But after his trim on Friday, and all day yesterday - I checked both a.m. and p.m. - he had no digital pulses in any foot, although he looked just slightly short-strided in front to me.  I rode him only at the walk yesterday, and only briefly, and he seemed fine, including over some pretty challenging surfaces.

Then this morning, when I went early to turn him and Red out into the pasture, Pie had very strong digital pulses on both sides of his left front foot - this is the foot that was more chopped up pre-trim and looked too short to me after the trim, and where he'd had some slight sensitivity when turning tightly on a hard surface after his trim, although he was walking and standing normally.  The other three feet had no digital pulses.

Here's how I check for digital pulses - there are different methods and this is the one that works for me. I place my palm over the front of the pastern joint, fingers down.  I feel for the suspensory ligaments - they're the cords that stand out, running from the pastern joint, over the sesamoid bones - the little bumps - down both sides of the pastern, angling towards the front.  Just behind the suspensory ligaments, and just below the bulge of the pastern joint, on both sides - inner and outer - there's a hollow - this is where the blood vessels and nerves travel.  I rest my thumb on one hollow and my other first couple fingers on the other - not too hard, just slight pressure.  A faint digital pulse can be felt by this method and any digital pulse at all, in most horses, is a cause for concern. I find this test much more useful than feeling the temperature of a hoof - that can vary a lot by time of day or for other reasons (although if 3 feet are cool and one is hot, you may have an abscess).  If there's a strong pulse like the carotid artery pulse in your neck, that's a strong pulse - that's what Pie had - and indicates that blood flow to the foot is restricted due to inflammation - which can be due to a variety of causes.  A strong pulse probably feels to a horse like a pounding headache feels to us. If the horse is having trouble moving or is obviously very sore footed, that's cause for serious alarm.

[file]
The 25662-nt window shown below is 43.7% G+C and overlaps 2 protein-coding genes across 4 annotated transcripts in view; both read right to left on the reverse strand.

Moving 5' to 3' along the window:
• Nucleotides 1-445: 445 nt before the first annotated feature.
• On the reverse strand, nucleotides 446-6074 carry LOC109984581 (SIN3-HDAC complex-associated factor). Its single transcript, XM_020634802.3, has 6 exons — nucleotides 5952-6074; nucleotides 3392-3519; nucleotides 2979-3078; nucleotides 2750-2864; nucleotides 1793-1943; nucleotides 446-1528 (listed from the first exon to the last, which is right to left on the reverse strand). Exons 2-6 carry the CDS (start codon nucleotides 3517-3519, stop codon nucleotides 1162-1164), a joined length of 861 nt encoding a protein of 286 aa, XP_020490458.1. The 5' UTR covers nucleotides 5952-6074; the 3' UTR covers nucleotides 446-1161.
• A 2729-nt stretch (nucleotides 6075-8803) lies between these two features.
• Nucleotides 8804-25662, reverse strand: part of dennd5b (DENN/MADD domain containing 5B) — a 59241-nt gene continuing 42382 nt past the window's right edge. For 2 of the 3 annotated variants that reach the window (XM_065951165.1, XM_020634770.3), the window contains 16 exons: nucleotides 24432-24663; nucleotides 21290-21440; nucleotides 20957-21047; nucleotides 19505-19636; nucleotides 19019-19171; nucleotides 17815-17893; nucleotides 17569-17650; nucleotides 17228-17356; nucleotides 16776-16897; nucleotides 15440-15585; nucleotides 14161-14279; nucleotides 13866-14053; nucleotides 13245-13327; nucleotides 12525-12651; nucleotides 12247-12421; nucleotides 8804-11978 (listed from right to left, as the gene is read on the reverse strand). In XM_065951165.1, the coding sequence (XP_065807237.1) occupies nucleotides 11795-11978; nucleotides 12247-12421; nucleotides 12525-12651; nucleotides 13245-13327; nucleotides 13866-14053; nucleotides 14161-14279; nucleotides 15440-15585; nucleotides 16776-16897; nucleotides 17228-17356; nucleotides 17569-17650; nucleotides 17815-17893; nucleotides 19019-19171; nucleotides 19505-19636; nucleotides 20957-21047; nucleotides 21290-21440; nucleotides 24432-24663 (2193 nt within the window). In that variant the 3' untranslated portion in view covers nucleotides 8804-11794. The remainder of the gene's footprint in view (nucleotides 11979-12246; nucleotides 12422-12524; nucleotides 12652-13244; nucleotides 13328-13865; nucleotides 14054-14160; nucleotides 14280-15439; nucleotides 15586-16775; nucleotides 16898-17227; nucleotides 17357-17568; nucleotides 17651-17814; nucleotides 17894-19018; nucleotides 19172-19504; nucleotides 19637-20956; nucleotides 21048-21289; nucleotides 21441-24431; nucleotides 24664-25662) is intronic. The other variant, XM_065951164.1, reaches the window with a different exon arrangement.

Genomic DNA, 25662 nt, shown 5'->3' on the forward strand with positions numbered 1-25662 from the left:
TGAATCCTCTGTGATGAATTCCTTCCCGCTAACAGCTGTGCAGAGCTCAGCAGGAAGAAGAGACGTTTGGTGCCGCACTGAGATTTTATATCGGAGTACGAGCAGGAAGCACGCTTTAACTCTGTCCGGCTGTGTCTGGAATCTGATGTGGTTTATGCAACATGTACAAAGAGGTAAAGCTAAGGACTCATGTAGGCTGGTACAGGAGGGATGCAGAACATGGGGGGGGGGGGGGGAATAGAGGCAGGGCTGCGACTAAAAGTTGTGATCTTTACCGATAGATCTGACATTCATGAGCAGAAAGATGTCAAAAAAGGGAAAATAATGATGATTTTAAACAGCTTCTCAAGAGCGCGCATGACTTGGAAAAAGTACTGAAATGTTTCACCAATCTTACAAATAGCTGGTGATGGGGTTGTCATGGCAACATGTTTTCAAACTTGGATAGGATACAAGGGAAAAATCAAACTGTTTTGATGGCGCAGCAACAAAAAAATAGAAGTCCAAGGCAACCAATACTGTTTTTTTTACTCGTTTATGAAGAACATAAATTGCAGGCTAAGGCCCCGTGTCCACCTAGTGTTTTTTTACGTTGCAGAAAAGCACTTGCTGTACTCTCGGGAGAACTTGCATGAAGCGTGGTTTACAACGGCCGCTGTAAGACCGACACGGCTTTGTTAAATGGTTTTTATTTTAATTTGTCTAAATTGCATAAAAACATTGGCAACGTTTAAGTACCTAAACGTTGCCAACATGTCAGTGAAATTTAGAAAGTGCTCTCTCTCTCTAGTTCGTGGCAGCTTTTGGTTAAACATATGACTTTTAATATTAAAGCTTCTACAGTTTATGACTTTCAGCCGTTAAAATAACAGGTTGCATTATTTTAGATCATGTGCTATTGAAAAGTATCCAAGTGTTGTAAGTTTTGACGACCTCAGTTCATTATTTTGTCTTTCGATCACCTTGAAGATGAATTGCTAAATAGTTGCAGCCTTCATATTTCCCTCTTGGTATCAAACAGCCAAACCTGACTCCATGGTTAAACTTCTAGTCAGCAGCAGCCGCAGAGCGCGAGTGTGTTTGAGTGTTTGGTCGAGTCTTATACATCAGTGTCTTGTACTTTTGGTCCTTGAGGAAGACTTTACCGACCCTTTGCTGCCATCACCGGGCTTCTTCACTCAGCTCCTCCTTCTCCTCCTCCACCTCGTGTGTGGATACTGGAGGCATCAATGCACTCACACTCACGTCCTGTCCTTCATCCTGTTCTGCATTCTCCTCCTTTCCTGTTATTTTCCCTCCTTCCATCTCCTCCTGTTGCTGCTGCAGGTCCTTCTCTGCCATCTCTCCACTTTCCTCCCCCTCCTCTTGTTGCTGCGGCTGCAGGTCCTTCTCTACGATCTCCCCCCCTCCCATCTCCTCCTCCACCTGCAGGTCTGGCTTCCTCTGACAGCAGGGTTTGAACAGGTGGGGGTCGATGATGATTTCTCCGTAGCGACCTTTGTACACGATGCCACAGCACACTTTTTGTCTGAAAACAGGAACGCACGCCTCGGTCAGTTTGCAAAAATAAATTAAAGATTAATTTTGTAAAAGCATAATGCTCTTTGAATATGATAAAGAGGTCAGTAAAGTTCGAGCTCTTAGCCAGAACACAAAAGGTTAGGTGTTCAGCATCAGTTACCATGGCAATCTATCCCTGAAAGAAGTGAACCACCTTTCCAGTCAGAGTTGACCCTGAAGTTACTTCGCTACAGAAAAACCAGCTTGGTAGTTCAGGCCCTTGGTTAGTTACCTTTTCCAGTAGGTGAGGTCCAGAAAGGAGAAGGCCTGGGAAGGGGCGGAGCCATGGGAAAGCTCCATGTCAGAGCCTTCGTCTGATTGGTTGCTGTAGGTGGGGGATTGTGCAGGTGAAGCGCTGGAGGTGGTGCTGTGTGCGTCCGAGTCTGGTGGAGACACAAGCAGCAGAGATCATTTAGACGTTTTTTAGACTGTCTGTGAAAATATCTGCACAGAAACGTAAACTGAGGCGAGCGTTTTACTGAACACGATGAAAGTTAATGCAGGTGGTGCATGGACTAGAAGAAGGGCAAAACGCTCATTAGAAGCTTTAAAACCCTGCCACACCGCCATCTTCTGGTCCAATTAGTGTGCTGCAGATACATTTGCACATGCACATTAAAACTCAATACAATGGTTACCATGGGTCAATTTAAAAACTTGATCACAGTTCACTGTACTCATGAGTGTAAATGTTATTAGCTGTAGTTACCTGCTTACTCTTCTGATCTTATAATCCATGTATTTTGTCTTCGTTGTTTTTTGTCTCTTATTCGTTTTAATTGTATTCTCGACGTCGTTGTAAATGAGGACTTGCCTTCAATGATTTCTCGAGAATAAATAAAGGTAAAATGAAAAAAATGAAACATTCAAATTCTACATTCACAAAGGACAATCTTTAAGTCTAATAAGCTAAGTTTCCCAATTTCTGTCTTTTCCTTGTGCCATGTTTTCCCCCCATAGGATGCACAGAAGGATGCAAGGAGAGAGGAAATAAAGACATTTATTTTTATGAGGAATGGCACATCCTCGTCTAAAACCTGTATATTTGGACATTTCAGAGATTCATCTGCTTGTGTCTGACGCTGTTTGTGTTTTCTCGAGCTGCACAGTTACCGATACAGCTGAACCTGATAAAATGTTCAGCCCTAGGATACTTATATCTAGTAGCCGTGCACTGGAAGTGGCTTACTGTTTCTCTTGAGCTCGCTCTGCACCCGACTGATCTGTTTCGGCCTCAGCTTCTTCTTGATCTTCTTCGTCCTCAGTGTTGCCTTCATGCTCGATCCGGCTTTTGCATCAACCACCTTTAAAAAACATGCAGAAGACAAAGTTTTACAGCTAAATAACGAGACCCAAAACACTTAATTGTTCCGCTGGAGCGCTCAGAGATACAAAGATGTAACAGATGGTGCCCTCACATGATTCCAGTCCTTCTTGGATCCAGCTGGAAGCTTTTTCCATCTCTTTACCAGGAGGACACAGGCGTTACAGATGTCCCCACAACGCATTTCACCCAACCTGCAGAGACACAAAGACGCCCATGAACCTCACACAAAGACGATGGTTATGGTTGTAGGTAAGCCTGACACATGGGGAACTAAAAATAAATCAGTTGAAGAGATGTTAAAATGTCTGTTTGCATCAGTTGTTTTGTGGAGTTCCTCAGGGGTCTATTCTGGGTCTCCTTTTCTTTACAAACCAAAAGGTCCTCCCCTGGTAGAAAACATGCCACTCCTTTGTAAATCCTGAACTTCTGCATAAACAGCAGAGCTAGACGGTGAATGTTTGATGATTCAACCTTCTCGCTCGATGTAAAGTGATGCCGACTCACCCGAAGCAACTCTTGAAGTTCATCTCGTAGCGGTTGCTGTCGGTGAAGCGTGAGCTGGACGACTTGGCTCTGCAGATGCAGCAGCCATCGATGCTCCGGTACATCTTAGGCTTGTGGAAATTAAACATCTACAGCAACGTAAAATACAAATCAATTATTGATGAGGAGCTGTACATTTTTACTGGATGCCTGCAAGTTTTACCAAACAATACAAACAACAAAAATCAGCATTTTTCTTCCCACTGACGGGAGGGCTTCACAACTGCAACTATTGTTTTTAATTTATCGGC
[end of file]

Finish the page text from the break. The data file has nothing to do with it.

A side note on shoes - putting shoes on a horse with sore feet can conceal the symptoms without solving the underlying problem.  The absence or presense of digital pulses is a better indicator - putting shoes on a horse with an underlying metabolic problem due to feed/grass may allow the horse to appear sound.  This is not to say that a sore horse should be forced to be barefoot, and any barefoot horse, particularly one transitioning from shoes, should not be forced to walk or work over surfaces he can't tolerate.  Boots can be very helpful for horses that need some extra help, and it takes a long time - perhaps as long as a year - to grow a complete new hoof capsule.  And also keep in mind that a barefoot horse with sore feet may appear sounder on a hard surface like concrete than on a soft arena surface - the soft surface puts more direct pressure on the sole and frog - this is the same reason a shod horse may appear sounder.  As with all horse health issues, remember that treating causes is more important than masking symptoms, although making the horse more comfortable may be necessary in the short term while causes are being addressed.

Anyhow, Pie had a strong pulse in only one foot - none in the others.  He was standing and walking normally, although just a little short-strided, which meant he felt a little sore. This made me suspect - although it's not definitive - that the problem wasn't with the grass but rather due to the trim.  I gave him 2 grams of bute, to reduce the inflammation, and turned him out with Red, crossing my fingers (and toes) that it wasn't the grass that was the issue and that moving around in turnout wouldn't make him worse.  He and Red cantered off into the distance as usual.

When I came back at 11 to bring Pie in, he was walking and standing normally.  I put him in his stall under his fan, rather than in the paddock - the paddocks are very dry, hard, have no shade and lots of flies, leading to stamping.  He seemed perfectly comfortable, and when I felt for pulses, there were none in any foot.  Now, the bute was surpressing any inflammation, so he may still have an issue - it'll take a few days to be sure.  He'll get another gram of bute this evening, and then one more a.m. and p.m. tomorrow and then only one gram the day after.  We'll see if the pulses/sensitivity reappear or not as he's weaned off the medicine.  If it's a too-short trim, every day he should be improving.  If it's the grass, he won't improve.